Competitiveness and Growth in Europe

Competitiveness and Growth in Europe

Lessons and Policy Implications for the Lisbon Strategy

INFER Advances in Economic Research series

Edited by Susanne Mundschenk, Michael H. Stierle, Ulrike Stierle-von Schütz and Iulia Traistaru-Siedschlag

This book contributes fresh theoretical and empirical evidence on competitiveness and growth in connection with the commitment made by European leaders at the Lisbon Summit in 2000 to ‘render the European Union the most competitive and dynamic knowledge based economy in the world by 2010, capable of sustainable economic growth, with more and better jobs and greater social cohesion’.

Chapter 3: Elements and Determinants of Economic Growth – Lessons and Policy Implications for the European Knowledge Society and Innovation System

Peter Nijkamp

Subjects: economics and finance, money and banking

Extract

Peter Nijkamp 3.1 CHALLENGES FOR EUROPE The history of European culture has been decisively influenced by a strong science orientation, which has created progress and prosperity. Europe has become one of the leading world regions in terms of innovative capability and there are highly skilled human resources in many European countries. Science-driven research – ranging from fundamental to applied research – has created a wealth of innovations, which have laid the foundation for a modern knowledge-based society that is predominantly characterised by strong international ties. Modern science is increasingly characterised by a strong internationalisation process, as is, for instance, witnessed by a multiplicity of cooperative agreements between research institutions in various countries and by multi-country authorships of scientific publications. The rising cross– border orientation of scientific research prompts various challenging questions: Is Europe able to keep pace with the unprecedented dynamics in scientific development in our globalising world? Are the national and European research (funding) systems sufficiently and effectively addressing the far-reaching challenges of the emerging European knowledge economy? Is the result of national funding mechanisms for science-driven research in Europe comparable to that of competing regions like the USA? Whilst Europe has moved in recent decades to a common market for goods, services, people and capital, the market for scientific research is still mainly nationally oriented. Despite the plethora of advances in the European knowledge-based society, two significant challenges have to be recognised. 47 48 Competitiveness and Growth in Europe In the first place, the demand and user side of R...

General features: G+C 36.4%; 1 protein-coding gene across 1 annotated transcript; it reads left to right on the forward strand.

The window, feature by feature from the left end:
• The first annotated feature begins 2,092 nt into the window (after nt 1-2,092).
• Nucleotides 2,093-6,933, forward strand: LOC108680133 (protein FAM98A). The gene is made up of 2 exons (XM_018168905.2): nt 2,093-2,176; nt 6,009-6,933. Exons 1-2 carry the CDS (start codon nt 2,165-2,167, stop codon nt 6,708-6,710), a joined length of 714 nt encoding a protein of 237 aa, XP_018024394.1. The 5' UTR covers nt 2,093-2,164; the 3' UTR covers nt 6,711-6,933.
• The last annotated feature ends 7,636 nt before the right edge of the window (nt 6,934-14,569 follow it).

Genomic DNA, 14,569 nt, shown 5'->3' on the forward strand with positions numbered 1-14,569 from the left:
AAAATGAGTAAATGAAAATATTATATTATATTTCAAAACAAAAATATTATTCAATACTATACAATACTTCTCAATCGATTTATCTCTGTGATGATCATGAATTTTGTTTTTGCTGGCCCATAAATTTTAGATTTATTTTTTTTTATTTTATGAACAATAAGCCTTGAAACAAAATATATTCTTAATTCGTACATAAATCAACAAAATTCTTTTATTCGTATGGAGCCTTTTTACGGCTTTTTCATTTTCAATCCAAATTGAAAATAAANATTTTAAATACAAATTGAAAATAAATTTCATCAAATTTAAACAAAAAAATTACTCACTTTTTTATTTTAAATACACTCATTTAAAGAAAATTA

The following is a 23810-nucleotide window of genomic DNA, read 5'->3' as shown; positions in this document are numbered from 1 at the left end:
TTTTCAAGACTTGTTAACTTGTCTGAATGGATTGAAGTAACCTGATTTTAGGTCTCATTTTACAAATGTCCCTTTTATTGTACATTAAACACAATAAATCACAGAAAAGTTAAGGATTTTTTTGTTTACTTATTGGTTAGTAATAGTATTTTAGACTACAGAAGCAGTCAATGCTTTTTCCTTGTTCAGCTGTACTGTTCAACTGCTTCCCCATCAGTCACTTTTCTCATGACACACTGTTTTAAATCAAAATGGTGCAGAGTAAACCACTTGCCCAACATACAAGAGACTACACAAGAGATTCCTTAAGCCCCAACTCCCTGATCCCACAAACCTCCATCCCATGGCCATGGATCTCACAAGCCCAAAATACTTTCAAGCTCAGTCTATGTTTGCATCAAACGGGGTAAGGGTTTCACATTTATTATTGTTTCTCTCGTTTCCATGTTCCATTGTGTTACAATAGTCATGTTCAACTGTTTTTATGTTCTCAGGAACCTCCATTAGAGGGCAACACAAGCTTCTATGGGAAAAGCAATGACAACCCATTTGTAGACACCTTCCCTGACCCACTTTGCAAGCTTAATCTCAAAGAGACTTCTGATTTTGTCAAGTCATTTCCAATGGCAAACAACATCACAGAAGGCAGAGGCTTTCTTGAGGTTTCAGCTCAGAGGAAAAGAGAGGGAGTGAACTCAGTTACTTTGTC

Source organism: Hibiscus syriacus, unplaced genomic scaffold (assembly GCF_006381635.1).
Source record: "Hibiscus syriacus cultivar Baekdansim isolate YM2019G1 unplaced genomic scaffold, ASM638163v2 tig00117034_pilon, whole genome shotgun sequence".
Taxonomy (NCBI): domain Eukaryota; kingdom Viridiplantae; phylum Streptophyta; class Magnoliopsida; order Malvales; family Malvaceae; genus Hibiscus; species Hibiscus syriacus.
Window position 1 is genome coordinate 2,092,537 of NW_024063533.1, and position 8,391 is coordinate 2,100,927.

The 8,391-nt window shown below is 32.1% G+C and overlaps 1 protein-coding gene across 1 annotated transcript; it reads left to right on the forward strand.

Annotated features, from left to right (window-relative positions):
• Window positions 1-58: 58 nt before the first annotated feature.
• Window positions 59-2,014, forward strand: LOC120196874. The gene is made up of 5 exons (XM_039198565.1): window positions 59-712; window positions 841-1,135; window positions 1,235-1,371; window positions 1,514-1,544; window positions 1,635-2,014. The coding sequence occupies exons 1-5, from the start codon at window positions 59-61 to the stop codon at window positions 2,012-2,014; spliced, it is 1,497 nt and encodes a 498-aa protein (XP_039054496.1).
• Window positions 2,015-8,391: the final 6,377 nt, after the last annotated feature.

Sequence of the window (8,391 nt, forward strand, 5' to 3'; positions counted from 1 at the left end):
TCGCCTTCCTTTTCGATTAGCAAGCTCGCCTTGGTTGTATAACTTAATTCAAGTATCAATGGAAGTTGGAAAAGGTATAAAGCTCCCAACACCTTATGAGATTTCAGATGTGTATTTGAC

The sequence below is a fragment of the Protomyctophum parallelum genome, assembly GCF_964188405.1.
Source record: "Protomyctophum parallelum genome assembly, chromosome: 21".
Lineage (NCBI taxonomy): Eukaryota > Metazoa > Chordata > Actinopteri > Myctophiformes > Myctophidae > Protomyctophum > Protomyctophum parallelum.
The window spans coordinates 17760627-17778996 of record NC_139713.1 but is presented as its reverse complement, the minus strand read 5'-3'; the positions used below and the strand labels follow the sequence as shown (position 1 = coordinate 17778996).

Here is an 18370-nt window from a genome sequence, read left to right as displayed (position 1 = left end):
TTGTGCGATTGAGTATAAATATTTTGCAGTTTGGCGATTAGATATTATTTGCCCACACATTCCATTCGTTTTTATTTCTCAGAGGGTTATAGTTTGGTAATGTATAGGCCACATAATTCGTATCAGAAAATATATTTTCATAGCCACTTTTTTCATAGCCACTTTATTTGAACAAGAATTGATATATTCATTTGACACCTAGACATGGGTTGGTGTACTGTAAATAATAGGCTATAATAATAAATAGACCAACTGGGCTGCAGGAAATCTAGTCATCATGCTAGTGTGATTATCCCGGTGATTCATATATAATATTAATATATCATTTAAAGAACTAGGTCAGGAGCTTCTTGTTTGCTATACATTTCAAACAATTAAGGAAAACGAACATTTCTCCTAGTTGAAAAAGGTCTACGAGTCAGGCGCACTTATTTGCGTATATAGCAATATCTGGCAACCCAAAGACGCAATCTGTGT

You are not authenticated to view the full text of this chapter or article.

Elgaronline requires a subscription or purchase to access the full text of books or journals. Please login through your library system or with your personal username and password on the homepage.

Non-subscribers can freely search the site, view abstracts/ extracts and download selected front matter and introductory chapters for personal use.

Your library may not have purchased all subject areas. If you are authenticated and think you should have access to this title, please contact your librarian.

Further information